> angst that delivers such a militant aggression toward
> the work of particular theorists or genres of thought
> and writing...?
> --- Aliette <> wrote:
>>> From William Merrin, author of:
>>     "Baudrillard and the Media: A Critical
>> Introduction"
>> @ Polity Press, UK (Nov 2005)
>> As abstract here an extract from the interactive
>> review of the book at
>> " Baudrillard is a much mis-represented figure in
>> cultural theory. He's
>> consistently misunderstood by otherwise intelligent
>> people who are either a)
>> annoyed by his Gallic provocations or b) have a
>> vested interest in wishing
>> to safeguard their much more conformist assessments
>> of contemporary life.
>> Merrin does a great job setting the record straight.
>> The book is
>> comprehensive and stimulating and points out the
>> various ways in which
>> Baudrillard's thought adds another dimension to the
>> frequently uncritical
>> and culturally populist field of Media Studies.
>> If you want to understand in a much more
>> sophisticated fashion than the
>> media could ever explain, such issues as the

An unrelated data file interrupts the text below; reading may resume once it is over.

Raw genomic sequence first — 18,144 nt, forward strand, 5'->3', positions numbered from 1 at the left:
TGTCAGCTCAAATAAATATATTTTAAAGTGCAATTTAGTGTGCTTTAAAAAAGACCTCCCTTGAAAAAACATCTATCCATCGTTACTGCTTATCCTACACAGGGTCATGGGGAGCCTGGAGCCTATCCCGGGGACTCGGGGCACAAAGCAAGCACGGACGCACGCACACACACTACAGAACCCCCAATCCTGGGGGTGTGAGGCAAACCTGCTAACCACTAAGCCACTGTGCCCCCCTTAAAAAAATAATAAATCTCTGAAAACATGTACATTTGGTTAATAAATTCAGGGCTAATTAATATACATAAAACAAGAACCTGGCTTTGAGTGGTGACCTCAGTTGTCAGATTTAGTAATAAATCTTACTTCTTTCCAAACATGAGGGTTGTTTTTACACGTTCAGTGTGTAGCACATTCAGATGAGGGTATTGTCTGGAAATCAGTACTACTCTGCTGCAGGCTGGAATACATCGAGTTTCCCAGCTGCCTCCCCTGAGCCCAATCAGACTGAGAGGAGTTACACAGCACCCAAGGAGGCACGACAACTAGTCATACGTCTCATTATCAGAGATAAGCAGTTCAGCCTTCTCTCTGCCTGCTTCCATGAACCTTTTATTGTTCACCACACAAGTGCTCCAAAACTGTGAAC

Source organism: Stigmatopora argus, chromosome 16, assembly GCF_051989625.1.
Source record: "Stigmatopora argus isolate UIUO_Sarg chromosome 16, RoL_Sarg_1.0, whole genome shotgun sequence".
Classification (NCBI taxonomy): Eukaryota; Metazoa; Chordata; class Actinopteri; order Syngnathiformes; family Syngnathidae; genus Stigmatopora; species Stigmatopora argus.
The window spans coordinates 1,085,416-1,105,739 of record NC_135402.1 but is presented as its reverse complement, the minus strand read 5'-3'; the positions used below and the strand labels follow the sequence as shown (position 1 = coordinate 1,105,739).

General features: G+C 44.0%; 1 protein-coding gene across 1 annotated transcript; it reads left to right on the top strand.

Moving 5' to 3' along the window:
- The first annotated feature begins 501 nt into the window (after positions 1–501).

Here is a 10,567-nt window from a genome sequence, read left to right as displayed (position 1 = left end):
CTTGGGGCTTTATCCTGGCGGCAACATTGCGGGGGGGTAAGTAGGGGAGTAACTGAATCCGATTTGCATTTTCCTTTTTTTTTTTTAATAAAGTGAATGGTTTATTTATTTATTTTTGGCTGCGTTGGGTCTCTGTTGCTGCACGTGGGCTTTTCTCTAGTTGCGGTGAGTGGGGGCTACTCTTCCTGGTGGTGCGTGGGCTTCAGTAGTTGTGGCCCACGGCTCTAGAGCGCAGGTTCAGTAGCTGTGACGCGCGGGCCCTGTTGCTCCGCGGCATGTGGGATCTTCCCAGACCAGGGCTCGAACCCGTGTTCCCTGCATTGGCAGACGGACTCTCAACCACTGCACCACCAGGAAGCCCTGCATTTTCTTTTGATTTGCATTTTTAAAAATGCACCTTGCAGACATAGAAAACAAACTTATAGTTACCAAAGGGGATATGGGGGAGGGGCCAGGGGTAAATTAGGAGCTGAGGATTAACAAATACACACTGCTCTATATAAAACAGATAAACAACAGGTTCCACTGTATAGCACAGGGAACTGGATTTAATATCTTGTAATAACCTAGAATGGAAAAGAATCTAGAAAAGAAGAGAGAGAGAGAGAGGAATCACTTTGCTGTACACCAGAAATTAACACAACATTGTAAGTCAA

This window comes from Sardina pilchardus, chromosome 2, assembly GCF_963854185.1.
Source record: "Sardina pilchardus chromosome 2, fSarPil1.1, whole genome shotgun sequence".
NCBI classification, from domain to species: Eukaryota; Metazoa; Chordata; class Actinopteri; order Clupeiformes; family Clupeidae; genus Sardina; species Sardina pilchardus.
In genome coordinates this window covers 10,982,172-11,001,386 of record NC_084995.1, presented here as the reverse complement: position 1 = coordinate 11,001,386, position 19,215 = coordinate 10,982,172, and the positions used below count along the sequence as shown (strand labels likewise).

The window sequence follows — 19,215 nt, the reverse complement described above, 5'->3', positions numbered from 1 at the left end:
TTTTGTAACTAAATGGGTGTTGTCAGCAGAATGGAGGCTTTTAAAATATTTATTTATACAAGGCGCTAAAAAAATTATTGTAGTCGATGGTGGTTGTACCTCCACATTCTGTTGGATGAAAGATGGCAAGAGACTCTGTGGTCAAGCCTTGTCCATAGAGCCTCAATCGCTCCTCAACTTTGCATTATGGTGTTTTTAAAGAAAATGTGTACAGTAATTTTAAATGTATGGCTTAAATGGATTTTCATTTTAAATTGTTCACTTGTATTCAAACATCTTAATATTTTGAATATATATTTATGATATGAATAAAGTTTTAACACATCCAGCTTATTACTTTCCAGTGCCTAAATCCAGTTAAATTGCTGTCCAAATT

>> inability of the West to
>> understand properly the sensitivities of the Islamic
>> world - this is the
>> book for you. "
>> ----------
>> (with his direct allow to repost it from Idc list to
>> Empyre)
>> Facing Ken and Nich I think that may be they can
>> have any interesting and
>> different view,
>> Aliette 
>> /////////////////
>> First post: 
>> //////////////
>> I joined this list because a friend had passed onto
>> me the first two
>> emails regarding Jean Baudrillard. I have to say
>> that I'm disappointed
>> by the level of knowledge they display. I would
>> immediately fail
>> undergraduates who demonstrated such a lack of
>> knowledge of his work and
>> filled the space instead with such poorly
>> thought-through invective.
>> The first commentator said:
>> 'Thus beguiling, but ultimately fairly dubious,
>> totalising and
>> empirically unsupportable, or at least highly
>> reductive notions about
>> 'simulacra' and 'simulation' were not only taken far
>> too seriously, but
>> helped to produce and support cultural phenomena
>> which were then taken
>> as evidence of the rightness of Baudrillard's ideas'
>> The simulacrum is actually a historical concept,
>> found explicitly and
>> implicitly in the theological, anthropological and